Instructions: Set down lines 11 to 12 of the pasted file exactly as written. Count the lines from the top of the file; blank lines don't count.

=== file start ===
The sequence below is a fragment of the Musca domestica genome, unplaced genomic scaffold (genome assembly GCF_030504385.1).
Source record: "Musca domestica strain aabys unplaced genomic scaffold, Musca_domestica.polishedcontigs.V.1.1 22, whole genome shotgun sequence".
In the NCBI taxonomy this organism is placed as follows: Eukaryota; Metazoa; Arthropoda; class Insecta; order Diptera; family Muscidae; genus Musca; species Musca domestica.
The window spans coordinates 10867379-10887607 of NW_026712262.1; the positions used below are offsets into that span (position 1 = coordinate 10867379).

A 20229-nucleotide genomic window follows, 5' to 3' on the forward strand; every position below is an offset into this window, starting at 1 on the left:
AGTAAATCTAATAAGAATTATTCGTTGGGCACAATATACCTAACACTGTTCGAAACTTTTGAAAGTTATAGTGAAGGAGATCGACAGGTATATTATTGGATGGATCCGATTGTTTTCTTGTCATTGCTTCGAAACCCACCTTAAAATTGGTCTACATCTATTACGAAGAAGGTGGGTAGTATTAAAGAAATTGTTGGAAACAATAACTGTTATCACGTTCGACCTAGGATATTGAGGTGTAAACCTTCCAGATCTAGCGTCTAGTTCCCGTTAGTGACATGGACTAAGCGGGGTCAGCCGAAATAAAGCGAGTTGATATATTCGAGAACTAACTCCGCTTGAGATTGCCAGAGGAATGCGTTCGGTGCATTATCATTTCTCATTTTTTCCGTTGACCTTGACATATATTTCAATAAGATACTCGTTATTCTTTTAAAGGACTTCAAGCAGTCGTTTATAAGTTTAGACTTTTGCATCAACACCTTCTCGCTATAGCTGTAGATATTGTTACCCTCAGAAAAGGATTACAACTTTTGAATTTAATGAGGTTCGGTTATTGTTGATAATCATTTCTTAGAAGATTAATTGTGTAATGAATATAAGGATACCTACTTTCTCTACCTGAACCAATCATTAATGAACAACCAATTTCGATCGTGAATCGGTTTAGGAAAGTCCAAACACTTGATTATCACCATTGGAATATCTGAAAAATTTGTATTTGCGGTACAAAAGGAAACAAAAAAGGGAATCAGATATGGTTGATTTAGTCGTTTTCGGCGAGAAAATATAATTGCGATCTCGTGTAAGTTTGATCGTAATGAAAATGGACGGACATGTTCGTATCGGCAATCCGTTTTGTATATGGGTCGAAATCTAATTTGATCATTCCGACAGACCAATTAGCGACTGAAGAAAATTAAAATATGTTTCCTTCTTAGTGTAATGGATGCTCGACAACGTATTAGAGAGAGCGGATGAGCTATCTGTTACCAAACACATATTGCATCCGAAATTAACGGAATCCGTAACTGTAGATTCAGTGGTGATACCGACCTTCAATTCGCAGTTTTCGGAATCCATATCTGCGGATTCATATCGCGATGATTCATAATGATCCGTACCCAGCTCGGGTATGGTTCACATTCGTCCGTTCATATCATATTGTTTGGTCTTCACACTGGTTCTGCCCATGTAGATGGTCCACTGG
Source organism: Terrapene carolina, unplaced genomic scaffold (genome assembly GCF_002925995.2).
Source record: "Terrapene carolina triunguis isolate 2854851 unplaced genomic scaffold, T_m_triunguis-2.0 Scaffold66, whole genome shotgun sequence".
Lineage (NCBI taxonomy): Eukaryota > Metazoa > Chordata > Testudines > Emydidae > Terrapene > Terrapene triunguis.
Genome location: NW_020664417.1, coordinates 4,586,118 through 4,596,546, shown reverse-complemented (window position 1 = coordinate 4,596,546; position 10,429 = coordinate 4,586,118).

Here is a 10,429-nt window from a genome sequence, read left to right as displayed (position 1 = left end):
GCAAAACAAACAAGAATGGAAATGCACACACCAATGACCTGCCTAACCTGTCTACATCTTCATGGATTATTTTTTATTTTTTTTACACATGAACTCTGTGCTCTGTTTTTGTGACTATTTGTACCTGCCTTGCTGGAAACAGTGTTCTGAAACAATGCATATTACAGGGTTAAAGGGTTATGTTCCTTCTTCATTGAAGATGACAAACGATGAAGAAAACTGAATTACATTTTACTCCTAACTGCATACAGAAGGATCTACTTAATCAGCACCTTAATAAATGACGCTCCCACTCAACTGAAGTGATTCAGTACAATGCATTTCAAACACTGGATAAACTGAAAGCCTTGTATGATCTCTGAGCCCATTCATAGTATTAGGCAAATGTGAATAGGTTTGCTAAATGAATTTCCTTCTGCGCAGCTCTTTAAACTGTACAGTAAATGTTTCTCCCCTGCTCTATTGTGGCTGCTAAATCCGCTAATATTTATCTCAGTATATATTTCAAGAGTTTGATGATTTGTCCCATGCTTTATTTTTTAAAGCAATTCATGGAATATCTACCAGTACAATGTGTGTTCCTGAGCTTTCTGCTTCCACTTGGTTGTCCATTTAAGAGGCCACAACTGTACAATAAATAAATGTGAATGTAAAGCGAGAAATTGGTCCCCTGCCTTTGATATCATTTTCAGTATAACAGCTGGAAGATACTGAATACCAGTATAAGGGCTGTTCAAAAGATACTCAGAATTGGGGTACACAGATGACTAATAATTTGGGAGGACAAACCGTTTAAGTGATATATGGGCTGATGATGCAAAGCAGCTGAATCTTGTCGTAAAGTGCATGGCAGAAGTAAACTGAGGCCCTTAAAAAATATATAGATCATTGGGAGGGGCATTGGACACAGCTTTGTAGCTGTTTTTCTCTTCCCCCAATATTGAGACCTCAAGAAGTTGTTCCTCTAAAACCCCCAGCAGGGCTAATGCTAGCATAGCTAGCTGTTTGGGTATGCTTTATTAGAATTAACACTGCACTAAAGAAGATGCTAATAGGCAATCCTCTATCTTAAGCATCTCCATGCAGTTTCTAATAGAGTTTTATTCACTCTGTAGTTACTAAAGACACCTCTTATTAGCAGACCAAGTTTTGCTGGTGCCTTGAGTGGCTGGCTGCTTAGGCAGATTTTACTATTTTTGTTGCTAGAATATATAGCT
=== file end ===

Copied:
Here is a 10,429-nt window from a genome sequence, read left to right as displayed (position 1 = left end):
GCAAAACAAACAAGAATGGAAATGCACACACCAATGACCTGCCTAACCTGTCTACATCTTCATGGATTATTTTTTATTTTTTTTACACATGAACTCTGTGCTCTGTTTTTGTGACTATTTGTACCTGCCTTGCTGGAAACAGTGTTCTGAAACAATGCATATTACAGGGTTAAAGGGTTATGTTCCTTCTTCATTGAAGATGACAAACGATGAAGAAAACTGAATTACATTTTACTCCTAACTGCATACAGAAGGATCTACTTAATCAGCACCTTAATAAATGACGCTCCCACTCAACTGAAGTGATTCAGTACAATGCATTTCAAACACTGGATAAACTGAAAGCCTTGTATGATCTCTGAGCCCATTCATAGTATTAGGCAAATGTGAATAGGTTTGCTAAATGAATTTCCTTCTGCGCAGCTCTTTAAACTGTACAGTAAATGTTTCTCCCCTGCTCTATTGTGGCTGCTAAATCCGCTAATATTTATCTCAGTATATATTTCAAGAGTTTGATGATTTGTCCCATGCTTTATTTTTTAAAGCAATTCATGGAATATCTACCAGTACAATGTGTGTTCCTGAGCTTTCTGCTTCCACTTGGTTGTCCATTTAAGAGGCCACAACTGTACAATAAATAAATGTGAATGTAAAGCGAGAAATTGGTCCCCTGCCTTTGATATCATTTTCAGTATAACAGCTGGAAGATACTGAATACCAGTATAAGGGCTGTTCAAAAGATACTCAGAATTGGGGTACACAGATGACTAATAATTTGGGAGGACAAACCGTTTAAGTGATATATGGGCTGATGATGCAAAGCAGCTGAATCTTGTCGTAAAGTGCATGGCAGAAGTAAACTGAGGCCCTTAAAAAATATATAGATCATTGGGAGGGGCATTGGACACAGCTTTGTAGCTGTTTTTCTCTTCCCCCAATATTGAGACCTCAAGAAGTTGTTCCTCTAAAACCCCCAGCAGGGCTAATGCTAGCATAGCTAGCTGTTTGGGTATGCTTTATTAGAATTAACACTGCACTAAAGAAGATGCTAATAGGCAATCCTCTATCTTAAGCATCTCCATGCAGTTTCTAATAGAGTTTTATTCACTCTGTAGTTACTAAAGACACCTCTTATTAGCAGACCAAGTTTTGCTGGTGCCTTGAGTGGCTGGCTGCTTAGGCAGATTTTACTATTTTTGTTGCTAGAATATATAGCT